Electronic Frontier Foundation v. Department of Justice. On August 30, 2012, EFF filed a FOIA request for the release of FISC opinions and orders as well as Congressional briefings regarding illegal government surveillance. The DOJ refused to release the documents, citing FISC rules. However, on June 12, 2013, the FISC stated that its rules do not limit the release of the requested documents allowing the EFF to continue its FOIA litigation in the U.S. District Court for the District of Columbia.
EFF’s FISC Motion 
FISC opinion 
Google filed a motion with the FISC on June 18, 2013, asserting a First Amendment right to publish both the total number of FISA requests it receives and the total number of users or accounts encompassed in such requests. Google cited a need to respond to misleading media reports affecting their reputation as well as the lack of law or regulation that prohibits such conduct.
On June 19, 2013, Microsoft filed a motion with the FISC seeking permission to disclose aggregate statistics regarding FISA orders and directives. Microsoft argues that any prohibition of disclosure is a content-based restriction on speech and subject to strict scrutiny. The motion alleges that preventing disclosure cannot be narrowly tailored to promote national security interests because aggregate data will not jeopardize the secrecy of any particular order or directive, the government already discloses aggregate FISA surveillance data, and there is significant public interest.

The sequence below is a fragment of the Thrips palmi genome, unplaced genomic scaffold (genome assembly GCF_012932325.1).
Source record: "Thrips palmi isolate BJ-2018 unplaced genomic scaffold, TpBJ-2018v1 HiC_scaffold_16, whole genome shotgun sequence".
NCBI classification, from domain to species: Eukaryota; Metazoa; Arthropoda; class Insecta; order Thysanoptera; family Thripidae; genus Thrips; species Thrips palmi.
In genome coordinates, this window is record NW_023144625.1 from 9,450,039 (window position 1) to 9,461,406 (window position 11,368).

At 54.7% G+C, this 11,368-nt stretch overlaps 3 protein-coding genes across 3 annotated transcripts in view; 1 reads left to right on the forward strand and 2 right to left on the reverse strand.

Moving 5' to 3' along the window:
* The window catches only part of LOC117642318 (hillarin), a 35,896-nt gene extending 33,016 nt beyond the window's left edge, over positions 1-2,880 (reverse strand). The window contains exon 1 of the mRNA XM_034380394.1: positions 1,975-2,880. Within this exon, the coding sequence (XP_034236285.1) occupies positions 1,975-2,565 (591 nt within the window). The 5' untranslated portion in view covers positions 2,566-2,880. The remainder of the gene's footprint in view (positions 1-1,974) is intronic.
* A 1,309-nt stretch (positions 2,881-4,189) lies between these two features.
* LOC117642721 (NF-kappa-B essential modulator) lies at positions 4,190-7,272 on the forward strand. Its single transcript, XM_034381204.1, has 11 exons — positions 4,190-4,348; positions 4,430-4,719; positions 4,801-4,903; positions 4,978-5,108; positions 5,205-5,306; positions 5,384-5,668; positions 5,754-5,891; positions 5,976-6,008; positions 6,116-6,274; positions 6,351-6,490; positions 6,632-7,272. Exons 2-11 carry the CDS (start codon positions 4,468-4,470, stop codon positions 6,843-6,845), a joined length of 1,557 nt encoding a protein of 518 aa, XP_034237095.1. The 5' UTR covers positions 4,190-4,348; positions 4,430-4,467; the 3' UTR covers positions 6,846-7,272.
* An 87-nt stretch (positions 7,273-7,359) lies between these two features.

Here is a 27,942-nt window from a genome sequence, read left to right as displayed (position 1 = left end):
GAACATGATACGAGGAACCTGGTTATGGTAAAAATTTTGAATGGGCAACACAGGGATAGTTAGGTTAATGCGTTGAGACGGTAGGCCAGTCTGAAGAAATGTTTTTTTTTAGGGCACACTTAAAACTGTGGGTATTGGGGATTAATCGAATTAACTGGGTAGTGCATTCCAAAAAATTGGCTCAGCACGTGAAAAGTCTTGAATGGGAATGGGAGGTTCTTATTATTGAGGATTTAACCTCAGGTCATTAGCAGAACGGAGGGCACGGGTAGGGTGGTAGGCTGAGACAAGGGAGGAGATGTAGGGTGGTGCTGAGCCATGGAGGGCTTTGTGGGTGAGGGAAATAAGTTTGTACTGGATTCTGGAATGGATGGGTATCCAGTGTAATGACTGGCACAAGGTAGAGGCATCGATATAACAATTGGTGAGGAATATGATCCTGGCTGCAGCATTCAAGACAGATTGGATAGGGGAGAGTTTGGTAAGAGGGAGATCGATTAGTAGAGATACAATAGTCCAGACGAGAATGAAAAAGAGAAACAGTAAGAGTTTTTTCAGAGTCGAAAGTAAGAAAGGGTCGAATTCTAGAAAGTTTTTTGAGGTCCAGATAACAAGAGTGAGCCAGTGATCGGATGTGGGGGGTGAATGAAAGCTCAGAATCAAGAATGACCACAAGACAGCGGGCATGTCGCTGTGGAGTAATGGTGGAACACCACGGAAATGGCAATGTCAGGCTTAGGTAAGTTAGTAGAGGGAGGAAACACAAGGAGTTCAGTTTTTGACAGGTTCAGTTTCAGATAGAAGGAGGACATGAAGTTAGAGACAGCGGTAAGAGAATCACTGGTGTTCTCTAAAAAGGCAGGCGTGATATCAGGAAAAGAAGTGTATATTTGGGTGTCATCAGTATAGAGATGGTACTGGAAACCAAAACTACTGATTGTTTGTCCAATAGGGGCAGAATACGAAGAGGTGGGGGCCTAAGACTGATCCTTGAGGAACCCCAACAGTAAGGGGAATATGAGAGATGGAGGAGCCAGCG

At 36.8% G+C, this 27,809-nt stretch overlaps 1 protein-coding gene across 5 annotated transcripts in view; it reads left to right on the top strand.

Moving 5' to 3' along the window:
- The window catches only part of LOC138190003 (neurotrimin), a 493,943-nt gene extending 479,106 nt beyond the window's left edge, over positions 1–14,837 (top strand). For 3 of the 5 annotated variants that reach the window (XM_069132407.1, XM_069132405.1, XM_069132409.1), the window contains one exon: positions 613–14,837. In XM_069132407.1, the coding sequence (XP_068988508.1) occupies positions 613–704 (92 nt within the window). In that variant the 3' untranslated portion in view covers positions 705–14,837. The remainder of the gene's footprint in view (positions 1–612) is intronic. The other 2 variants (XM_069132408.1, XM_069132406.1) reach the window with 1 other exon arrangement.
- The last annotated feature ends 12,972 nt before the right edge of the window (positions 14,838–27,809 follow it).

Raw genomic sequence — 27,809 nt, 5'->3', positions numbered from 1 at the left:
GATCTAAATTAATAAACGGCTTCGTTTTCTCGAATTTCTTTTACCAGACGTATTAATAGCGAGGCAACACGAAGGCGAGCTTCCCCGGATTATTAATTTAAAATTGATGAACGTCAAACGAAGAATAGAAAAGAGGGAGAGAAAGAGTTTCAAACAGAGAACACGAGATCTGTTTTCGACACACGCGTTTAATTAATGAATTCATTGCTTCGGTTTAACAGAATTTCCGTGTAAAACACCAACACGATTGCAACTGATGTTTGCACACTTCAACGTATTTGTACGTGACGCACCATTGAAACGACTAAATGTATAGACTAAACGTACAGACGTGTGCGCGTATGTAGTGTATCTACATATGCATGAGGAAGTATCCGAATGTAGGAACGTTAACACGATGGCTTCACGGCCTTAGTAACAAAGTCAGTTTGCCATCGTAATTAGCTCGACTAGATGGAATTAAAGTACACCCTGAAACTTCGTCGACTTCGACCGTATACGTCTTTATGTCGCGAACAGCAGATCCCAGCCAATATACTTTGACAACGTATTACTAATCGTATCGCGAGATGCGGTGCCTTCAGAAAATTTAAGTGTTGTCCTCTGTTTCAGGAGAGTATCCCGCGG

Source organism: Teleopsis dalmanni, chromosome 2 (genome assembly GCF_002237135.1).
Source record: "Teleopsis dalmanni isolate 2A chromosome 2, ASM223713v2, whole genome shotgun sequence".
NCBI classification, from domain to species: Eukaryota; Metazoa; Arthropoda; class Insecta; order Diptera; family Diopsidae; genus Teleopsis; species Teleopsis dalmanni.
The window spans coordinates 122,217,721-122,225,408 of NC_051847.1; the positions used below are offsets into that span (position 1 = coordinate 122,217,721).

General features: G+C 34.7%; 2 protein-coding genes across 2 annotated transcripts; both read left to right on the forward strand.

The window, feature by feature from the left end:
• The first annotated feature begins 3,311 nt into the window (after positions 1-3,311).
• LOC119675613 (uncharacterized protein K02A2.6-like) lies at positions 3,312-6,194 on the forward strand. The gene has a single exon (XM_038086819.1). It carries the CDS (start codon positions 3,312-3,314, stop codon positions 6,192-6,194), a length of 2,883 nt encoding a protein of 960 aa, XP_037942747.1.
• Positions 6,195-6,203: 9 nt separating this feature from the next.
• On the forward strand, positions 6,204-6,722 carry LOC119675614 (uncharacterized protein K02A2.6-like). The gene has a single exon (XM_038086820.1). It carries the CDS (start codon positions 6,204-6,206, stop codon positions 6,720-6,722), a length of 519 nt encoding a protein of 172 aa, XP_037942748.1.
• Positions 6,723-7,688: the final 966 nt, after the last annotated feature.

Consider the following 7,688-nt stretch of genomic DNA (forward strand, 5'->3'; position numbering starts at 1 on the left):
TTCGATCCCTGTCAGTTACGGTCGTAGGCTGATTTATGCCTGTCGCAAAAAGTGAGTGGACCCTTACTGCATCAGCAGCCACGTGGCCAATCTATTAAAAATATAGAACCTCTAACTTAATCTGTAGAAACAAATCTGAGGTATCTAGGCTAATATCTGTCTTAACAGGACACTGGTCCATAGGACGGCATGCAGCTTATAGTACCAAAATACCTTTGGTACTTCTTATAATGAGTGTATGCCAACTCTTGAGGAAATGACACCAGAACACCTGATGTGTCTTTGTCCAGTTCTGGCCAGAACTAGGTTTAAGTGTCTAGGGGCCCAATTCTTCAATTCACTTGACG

CDT and other civil society organizations led by the First Amendment Coalition filed an amicus brief with the FISC supporting Google and Microsoft’s motions.
Amicus Brief 
In 2008, Yahoo! Refused to comply with a directive issued under the Protect America Act (the predecessor statute to the FISA Amendments Act). The government moved to compel Yahoo! to comply. In response, Yahoo! challenged the directive in the FISC on legal and constitutional grounds. It appealed an adverse decision to the FISA Court of Review (FISCR), which also ruled in favor of the government. In June 2013, Yahoo!, citing disclosures relating to FAA surveillance, filed motions with the FISC and the FISCR seeking disclosure of the opinions issued by each court and the briefs Yahoo! and the government submitted to both courts. The government said it will complete the declassification review of the FISCR briefs and opinions by August 26.
FISC Order 
The International Federation for Human Rights (FIDH) and Human Rights League of France (LDH) filed a complaint with a Paris Tribunal on July 15, 2013, seeking an investigation into NSA collections of personal data. The complaint aims to expose unrevealed aspects of the programs and asserts that the surveillance violates a number of French privacy laws.
Complaint  (in French)
On July 8, 2013, Privacy International filed a legal complaint with a UK tribunal calling for the immediate suspension of Britain’s use of material collected from PRISM and demanding a temporary injunction to the Tempora program which harvest emails, phone calls, and Skype conversations from undersea cables. The claim states that the collected materials are of a private nature, that the surveillance is not a proportionate response to a legitimate aim, and that the collection does not comply with the requirements of the Regulatory of Investigatory Powers act.
For a more complete list of litigation, go here .
For more information, contact Greg Nojeim, Director of the CDT Project on Freedom, Security & Technology at firstname.lastname@example.org , 202/637-9800.